Studies to ensure a stable salvo of P-500 missiles carried out on the Kiev "TKR" made it possible to find out in more detail the reason for the disruption of the volley from the launching rocket and gave confidence in the possibility of creating a tight layout of launchers even for such a capricious missile as the P-500. This knowledge was required when creating SM-248 launchers for surface ships of project 1164. Initially, 12 launchers were planned to be deployed according to the TOR, but during the development of the draft design it was decided to increase the number of launchers placed on the ship to 16, which are located on the sides and have individual gas outlets overboard the ship. Such an arrangement made it possible to sharply increase the combat readiness of the ship and the combat power of the ship, capable of giving two eight rocket volleys one after the other. In the construction of the SM-248 used fiberglass housing and cover launcher. Guides for the rocket were made of high-strength aluminum alloy B-95 by extrusion without subsequent machining.

For the P-500 rocket, the Central Research Institute "Granit" developed the Argon control system (chief designer S.I. Chervyakov), which included an on-board digital computer for the first time. On the P-500, the principle of telecontrol was preserved, but a more modern control system of enhanced noise immunity was established, allowing target targeting of missiles in a salvo and selective defeat of the head targets from the attacked naval compound. For the first time, an onboard station of electronic countermeasures (active jamming) was used on the anti-ship missile system, which affected the enemy's GOS ZUR and ensured the invulnerability of the Kyrgyz Republic in the air defense zone of the attacked ship.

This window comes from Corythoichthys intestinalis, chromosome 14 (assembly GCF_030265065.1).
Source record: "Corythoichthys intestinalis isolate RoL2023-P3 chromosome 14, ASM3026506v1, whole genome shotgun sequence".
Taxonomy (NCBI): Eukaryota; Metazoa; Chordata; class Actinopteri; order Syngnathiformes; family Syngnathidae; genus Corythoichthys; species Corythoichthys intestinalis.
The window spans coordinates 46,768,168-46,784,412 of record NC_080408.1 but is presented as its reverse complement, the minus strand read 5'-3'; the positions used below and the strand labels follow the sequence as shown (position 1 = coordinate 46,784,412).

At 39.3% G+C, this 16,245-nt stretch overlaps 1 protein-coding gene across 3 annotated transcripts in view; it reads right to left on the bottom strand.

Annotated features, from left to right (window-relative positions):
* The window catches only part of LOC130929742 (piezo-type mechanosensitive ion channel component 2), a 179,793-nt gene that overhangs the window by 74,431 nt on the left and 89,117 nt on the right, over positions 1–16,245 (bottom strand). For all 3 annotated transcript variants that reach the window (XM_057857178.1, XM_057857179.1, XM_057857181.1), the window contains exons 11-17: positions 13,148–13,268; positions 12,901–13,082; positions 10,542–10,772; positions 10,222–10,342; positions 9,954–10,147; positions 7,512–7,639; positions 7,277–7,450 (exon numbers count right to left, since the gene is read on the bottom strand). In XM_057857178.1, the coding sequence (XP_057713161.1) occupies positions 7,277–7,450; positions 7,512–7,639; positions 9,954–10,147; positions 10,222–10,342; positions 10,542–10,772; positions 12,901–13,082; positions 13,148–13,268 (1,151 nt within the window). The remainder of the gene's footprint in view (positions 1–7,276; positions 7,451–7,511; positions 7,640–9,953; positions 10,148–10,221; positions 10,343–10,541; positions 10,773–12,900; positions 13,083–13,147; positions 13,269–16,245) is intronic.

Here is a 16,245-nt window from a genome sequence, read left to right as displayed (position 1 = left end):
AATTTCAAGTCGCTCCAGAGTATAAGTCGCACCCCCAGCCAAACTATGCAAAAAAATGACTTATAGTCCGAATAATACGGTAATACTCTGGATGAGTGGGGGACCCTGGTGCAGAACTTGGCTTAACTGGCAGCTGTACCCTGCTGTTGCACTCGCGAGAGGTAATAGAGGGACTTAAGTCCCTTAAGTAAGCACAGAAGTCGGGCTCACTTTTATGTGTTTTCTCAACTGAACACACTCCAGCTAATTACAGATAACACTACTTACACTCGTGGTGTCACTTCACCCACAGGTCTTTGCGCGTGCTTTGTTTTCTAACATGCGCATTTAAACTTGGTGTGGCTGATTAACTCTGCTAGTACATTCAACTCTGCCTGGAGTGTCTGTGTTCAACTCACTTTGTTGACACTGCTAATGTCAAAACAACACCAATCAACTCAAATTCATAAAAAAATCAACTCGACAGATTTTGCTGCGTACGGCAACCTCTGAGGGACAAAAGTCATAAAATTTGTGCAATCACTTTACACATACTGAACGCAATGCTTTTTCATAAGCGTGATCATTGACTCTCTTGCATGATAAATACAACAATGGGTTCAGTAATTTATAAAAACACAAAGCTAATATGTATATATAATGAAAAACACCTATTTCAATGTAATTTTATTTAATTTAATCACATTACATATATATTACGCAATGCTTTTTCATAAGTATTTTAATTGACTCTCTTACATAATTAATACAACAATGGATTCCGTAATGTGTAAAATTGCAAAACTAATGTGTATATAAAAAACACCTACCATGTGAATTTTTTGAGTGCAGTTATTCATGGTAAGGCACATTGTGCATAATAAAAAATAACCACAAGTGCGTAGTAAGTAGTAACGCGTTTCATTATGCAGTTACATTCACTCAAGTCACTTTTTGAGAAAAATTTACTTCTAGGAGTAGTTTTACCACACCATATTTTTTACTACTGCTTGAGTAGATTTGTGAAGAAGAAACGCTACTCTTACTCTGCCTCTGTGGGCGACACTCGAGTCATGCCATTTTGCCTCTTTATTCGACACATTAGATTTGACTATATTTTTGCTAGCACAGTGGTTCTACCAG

Target detection and guidance of the Bazalt complex, as well as subsequent Vulkan and Granit complexes , was carried out with the help of the Maritime Space Intelligence and Targeting System (MKRTS). The full-scale development of the MKRTS system was begun in 1962. Its members include:

  • EORSAT - radio-technical reconnaissance complex for detecting from space radiations of ship-based radio-technical equipment;
  • RORSAT - radar reconnaissance complex to detect surface sea targets from space;
  • nuclear power plant, providing power to the RORSAT spacecraft.

Work on the creation of the MKRTS Legend system and its transfer to the USSR Ministry of Defense armament with radar reconnaissance spacecraft were completed in 1975, and in 1978 with spacecraft of electronic reconnaissance. Later, a modification of the Basalt complex was created - the 4K80 rocket began to be equipped with a new, more powerful launching unit, which increased its flight range.